In ‘Taking the Pulse of North Africa’, a review of North African economies, released on November 23, 2015, the African Development Bank (AfDB) revealed economic and political implications for Algeria, Egypt, Libya, Mauritania, Morocco and Tunisia, using facts and figures from 2014. The report cites the successes of the following countries in politics; 2014 presidential elections were successfully held in Algeria around April, Egypt in May, Mauritania in June and Tunisia in December.
The report features data on the Gross Domestic Product growth in all North African countries.
However, there were different forecasts for all countries featured in the report:
This month, about 60 Algerian chief executives will attend a business convention in Dearborn, Michigan to promote trade and investment for the country. American business leaders also note that Algeria has been a relatively calm in recent years. This according to them, make it a potentially attractive destination for U.S. investment.
However, the AfDB report notes that the Algerian government is undertaking steps to streamline procedures for enrollment in the trade register and access to land, reduce the burden of business taxation, and improve incentives for foreign investors as a way of driving Foreign Direct Investments (FDIs). This comes even after the country recorded a 4.0 percent increase in its Gross Domestic Product (GDP) growth due to value added in the hydrocarbons sector after a decline in recent years.
United States financial services company, Moody’s recently said the Egyptian economy has improved in recent times. It also said Egypt’s economic growth over the next 12-18 months will likely be supported by both public and private investments. The AfDB report claims that according to the Central Bank of Egypt (CBE), net FDI rose by 9.8 percent, reaching $4.12 billion in Fiscal Year 2013/2014, while investment and remittances were worth $18.5 billion over the same period. The report also cites that the Egyptian government adopted a November 2014 micro-finance law, which was set up to support low- to medium-income households’ access to housing finance and also empowers the Egyptian Financial Supervisory Authority (EFSA) to regulate micro-finance transactions in the country.
Economic experts claim that Libya is undergoing economic crisis due to conflict. According to them, volatility in the petroleum sector has produced substantial budgetary pressure and resulted in further divisions between the government and the Central Bank of Libya (CBL). Though conflict ridden, the AfDB report notes that Libya’s ability to stable its economy depend solely on the country’s return to peace. It also blames the absence of a unified central authority and the rising power of regional and religious militias over the oil fields, for a major decline in oil output. Oil output reached a low 155,000 barrels per day (bpd) by May 2014, well below the historical average of 1.6 million bpd.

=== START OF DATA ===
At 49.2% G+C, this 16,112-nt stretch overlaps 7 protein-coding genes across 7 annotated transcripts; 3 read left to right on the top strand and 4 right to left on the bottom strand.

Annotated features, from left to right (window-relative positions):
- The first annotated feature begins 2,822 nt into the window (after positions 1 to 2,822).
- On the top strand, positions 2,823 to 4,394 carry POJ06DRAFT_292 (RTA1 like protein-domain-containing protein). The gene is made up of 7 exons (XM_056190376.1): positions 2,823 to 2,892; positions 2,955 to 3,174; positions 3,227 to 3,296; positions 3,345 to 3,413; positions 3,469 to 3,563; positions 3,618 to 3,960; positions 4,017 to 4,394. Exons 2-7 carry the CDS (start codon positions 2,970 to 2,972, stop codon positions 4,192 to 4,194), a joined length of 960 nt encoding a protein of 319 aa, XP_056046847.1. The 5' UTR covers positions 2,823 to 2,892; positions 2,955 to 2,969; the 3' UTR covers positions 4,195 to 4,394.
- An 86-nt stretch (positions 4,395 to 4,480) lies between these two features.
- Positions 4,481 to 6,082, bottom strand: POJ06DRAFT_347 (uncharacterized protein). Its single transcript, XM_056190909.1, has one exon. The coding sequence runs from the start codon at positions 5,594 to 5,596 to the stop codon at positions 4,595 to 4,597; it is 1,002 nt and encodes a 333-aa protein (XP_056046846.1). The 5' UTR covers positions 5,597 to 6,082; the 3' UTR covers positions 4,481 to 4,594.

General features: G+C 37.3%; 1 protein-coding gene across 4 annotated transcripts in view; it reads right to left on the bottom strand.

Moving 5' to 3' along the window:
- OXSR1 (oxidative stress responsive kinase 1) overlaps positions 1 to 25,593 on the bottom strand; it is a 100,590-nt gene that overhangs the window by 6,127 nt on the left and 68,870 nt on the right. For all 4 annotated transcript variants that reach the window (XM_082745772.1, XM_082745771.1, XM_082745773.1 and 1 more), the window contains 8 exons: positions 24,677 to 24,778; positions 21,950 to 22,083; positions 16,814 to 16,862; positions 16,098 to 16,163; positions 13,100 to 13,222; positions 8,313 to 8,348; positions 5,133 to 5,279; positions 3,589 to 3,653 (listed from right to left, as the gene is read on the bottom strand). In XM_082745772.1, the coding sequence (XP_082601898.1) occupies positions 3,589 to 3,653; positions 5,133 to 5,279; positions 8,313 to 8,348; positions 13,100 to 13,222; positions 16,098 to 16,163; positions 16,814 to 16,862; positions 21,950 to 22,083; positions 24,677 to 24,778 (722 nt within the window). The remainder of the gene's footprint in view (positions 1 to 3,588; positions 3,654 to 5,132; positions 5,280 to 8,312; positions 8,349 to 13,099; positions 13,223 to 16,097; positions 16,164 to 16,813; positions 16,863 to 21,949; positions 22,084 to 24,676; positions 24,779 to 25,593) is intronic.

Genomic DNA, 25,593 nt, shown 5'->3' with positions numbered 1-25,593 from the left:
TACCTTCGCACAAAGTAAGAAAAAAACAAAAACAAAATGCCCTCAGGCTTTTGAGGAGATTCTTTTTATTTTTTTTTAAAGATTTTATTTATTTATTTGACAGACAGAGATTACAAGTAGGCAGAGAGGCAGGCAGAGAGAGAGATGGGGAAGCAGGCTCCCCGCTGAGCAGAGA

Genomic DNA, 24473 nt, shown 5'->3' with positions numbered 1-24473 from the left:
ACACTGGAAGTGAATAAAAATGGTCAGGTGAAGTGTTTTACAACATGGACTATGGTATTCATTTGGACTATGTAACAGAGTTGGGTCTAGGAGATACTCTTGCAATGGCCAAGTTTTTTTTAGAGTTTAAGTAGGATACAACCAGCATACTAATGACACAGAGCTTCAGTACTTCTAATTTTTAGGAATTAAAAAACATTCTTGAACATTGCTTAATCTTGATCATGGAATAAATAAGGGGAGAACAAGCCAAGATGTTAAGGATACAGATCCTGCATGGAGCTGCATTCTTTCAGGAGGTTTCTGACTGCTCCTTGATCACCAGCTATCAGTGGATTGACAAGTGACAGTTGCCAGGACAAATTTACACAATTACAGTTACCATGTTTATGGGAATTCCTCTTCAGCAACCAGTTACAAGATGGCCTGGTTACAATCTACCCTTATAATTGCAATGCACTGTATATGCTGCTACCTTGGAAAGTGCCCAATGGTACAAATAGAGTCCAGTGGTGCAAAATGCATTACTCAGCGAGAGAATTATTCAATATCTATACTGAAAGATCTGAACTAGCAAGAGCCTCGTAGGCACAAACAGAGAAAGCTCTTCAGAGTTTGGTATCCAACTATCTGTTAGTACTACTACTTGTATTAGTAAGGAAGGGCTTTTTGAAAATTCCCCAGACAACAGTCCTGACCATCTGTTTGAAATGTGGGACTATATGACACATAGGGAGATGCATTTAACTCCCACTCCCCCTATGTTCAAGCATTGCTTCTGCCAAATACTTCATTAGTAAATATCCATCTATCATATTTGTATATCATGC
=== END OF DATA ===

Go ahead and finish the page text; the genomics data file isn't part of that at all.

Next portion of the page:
Early this month, the Mauritanian economy minister, Sid’Ahmed Ould Raiss said of the economy, “We have made constant progress, with more emphasis on economic growth thanks to the private sector in order to reach respectively 5.4% and 6.1% without oil revenues during 2010-2014 period.”
The AfDB report indicates a rise in Mauritania’s Gross Domestic Product (GDP). The country’s GDP rose by 6.4 percent in 2014 as the 14.4 percent rise in iron ore production and fishery (a pointer to advantages of diversifying the economy). According to the report, the diversification compensated for the 19.6 percent decline in oil production, 4.6 percent decline in manufacturing output, and 4.8 percent fall in gold and copper.
Yesterday, Fitch Ratings forecast a GDP growth of 2.9 percent in 2016, which is lower than the robust 4.6 percent estimate for 2015, while the AfDB report notes that Morocco is taking advantage of existing free trade agreements, and of the political, economic and financial relations already established with several Sub-Saharan African countries.
This strategy resulted in a 13 percent expansion of trade with Sub-Saharan Africa in 2014. The report forecasts that the Moroccan GDP will accelerate to 4.5 percent in 2015 and 5 percent in 2016, but this will depend on a few factors like revival in foreign demand, a rise in foreign exchange reserves, and an increase in the purchasing power of Moroccan households as well as the competitiveness of Moroccan businesses.
Finance Minister, Slim Chaker recently said the Tunisian economy is expected to grow by 2.5 percent in 2016, however, the AfDB report says the Agriculture sector accounts for 18.5 percent of Tunisia’s employment, which is good for the economy which has been greatly affected by the fall in oil prices. According to the report, oil and gas exploitation fell by 7.6 percent and mining by 4.2 percent. Increases in output were driven by services, both non-commercial (up 3.9 percent) and commercial (up 3.3 percent), including telecommunications (plus 8.1 percent).
Manufacturing value added increased by only 1.3 percent, although performance was better in agri-business industries (up 3.1 percent) and mechanical and electrical industries (up 2.4 percent). Value added in the agriculture sector increased by 2.3 percent in 2014. Although GDP is expected to decline due to a decline in public investment. The report says overall investment is projected to increase by 6.2 percent a year over tourism revenues.
For North Africa to sustain global shocks, countries need to prioritise economic diversification and conflict resolution (in Libya).